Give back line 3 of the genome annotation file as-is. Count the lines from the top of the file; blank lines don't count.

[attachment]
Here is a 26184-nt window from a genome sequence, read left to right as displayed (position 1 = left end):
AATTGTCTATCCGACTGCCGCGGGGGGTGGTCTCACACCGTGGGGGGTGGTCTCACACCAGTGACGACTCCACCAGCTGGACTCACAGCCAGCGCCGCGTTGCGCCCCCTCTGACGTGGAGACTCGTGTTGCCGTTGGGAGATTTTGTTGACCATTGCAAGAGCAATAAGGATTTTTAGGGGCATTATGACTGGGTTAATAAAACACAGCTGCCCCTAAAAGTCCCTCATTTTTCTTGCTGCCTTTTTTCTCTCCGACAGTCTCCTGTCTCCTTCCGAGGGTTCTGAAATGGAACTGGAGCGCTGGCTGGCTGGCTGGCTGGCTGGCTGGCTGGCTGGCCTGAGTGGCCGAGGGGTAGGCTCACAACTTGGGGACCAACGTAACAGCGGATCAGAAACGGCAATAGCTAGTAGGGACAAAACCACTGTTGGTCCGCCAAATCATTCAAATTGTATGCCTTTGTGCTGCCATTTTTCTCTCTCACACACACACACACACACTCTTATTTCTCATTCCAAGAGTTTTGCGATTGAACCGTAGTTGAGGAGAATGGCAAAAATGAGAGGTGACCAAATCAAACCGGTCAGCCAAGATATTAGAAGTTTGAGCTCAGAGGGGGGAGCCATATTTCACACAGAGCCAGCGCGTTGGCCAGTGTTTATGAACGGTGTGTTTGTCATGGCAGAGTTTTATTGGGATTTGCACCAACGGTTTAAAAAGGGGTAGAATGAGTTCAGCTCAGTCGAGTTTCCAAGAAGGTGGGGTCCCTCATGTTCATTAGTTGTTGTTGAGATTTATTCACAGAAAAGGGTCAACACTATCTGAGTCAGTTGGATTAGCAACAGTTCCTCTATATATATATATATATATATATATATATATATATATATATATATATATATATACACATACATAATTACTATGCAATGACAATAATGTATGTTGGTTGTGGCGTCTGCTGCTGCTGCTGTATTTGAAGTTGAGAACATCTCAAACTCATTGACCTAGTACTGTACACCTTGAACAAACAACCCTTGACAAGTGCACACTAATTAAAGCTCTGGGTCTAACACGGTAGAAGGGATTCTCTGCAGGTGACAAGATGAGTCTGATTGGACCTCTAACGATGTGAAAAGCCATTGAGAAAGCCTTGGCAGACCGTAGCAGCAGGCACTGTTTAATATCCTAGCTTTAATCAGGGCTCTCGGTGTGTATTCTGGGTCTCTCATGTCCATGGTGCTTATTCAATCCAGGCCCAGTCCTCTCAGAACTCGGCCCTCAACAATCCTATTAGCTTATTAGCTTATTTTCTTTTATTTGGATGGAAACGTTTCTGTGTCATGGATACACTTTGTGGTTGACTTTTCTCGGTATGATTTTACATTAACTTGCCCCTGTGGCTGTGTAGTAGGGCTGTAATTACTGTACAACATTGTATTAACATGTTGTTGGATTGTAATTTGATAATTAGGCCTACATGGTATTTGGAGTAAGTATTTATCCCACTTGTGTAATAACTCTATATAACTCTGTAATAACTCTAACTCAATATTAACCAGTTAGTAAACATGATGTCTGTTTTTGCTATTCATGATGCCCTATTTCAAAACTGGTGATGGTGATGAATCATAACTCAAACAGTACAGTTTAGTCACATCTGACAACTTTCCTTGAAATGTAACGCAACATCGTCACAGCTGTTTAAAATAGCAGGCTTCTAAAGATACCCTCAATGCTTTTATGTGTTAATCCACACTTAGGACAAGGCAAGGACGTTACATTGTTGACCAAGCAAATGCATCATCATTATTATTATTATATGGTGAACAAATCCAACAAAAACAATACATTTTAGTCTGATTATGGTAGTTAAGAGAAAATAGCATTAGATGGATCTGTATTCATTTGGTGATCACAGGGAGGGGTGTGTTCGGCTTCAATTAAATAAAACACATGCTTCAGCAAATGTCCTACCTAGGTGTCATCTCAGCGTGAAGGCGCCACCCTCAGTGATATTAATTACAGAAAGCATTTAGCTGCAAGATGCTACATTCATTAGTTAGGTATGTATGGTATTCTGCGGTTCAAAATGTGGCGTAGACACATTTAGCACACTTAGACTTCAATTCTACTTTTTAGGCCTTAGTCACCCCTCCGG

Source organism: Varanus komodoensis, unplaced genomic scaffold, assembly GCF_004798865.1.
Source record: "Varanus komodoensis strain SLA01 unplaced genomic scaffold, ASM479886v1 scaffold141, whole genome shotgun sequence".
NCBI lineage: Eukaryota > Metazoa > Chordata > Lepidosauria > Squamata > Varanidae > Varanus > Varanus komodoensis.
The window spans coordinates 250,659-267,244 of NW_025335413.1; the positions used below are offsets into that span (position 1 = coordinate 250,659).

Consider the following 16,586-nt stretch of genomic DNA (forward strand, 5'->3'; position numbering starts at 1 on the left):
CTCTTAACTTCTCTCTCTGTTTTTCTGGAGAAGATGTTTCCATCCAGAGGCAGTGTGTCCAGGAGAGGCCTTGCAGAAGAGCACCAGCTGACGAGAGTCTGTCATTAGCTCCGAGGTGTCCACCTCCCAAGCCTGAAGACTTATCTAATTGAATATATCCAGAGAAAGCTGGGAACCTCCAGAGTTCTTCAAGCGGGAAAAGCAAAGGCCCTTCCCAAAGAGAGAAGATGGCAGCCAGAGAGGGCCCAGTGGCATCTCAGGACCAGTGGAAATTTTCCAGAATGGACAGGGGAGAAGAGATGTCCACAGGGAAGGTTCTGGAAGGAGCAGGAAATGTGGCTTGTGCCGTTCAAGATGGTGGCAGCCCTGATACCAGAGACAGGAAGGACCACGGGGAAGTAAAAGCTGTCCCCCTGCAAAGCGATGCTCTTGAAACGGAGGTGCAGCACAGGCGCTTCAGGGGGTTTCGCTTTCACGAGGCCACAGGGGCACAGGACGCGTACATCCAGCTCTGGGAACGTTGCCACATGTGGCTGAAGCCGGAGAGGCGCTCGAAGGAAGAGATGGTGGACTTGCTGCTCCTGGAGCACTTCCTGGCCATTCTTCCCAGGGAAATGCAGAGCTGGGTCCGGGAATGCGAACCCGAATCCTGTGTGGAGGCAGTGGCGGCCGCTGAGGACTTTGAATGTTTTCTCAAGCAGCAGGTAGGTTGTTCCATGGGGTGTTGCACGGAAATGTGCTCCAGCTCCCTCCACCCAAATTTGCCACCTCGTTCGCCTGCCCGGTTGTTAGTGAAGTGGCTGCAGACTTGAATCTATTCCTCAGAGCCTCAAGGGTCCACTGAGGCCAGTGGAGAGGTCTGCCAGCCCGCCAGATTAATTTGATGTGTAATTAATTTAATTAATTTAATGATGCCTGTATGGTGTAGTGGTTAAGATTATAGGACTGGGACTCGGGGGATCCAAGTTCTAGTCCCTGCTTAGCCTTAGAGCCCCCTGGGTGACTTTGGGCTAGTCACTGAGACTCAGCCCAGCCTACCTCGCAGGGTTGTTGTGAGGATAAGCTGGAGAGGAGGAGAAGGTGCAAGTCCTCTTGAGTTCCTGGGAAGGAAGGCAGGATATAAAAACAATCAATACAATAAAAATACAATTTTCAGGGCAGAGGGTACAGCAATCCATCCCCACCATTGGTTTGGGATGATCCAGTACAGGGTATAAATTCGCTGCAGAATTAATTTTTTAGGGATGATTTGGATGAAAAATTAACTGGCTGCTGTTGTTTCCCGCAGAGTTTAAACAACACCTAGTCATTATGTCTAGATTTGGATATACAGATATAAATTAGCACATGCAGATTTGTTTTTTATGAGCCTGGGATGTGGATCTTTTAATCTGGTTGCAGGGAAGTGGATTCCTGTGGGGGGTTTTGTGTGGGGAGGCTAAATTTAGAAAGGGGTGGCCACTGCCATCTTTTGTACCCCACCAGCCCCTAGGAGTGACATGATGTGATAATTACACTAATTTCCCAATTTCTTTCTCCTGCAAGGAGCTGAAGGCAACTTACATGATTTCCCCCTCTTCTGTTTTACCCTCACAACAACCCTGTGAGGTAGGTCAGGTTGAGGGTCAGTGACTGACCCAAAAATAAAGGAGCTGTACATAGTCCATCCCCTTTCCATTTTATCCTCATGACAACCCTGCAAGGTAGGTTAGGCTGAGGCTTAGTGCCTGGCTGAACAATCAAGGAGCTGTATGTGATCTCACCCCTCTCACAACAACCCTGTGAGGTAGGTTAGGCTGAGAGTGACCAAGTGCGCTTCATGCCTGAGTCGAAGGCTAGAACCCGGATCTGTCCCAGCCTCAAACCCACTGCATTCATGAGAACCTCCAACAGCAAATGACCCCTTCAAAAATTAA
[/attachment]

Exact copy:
Source organism: Varanus komodoensis, unplaced genomic scaffold, assembly GCF_004798865.1.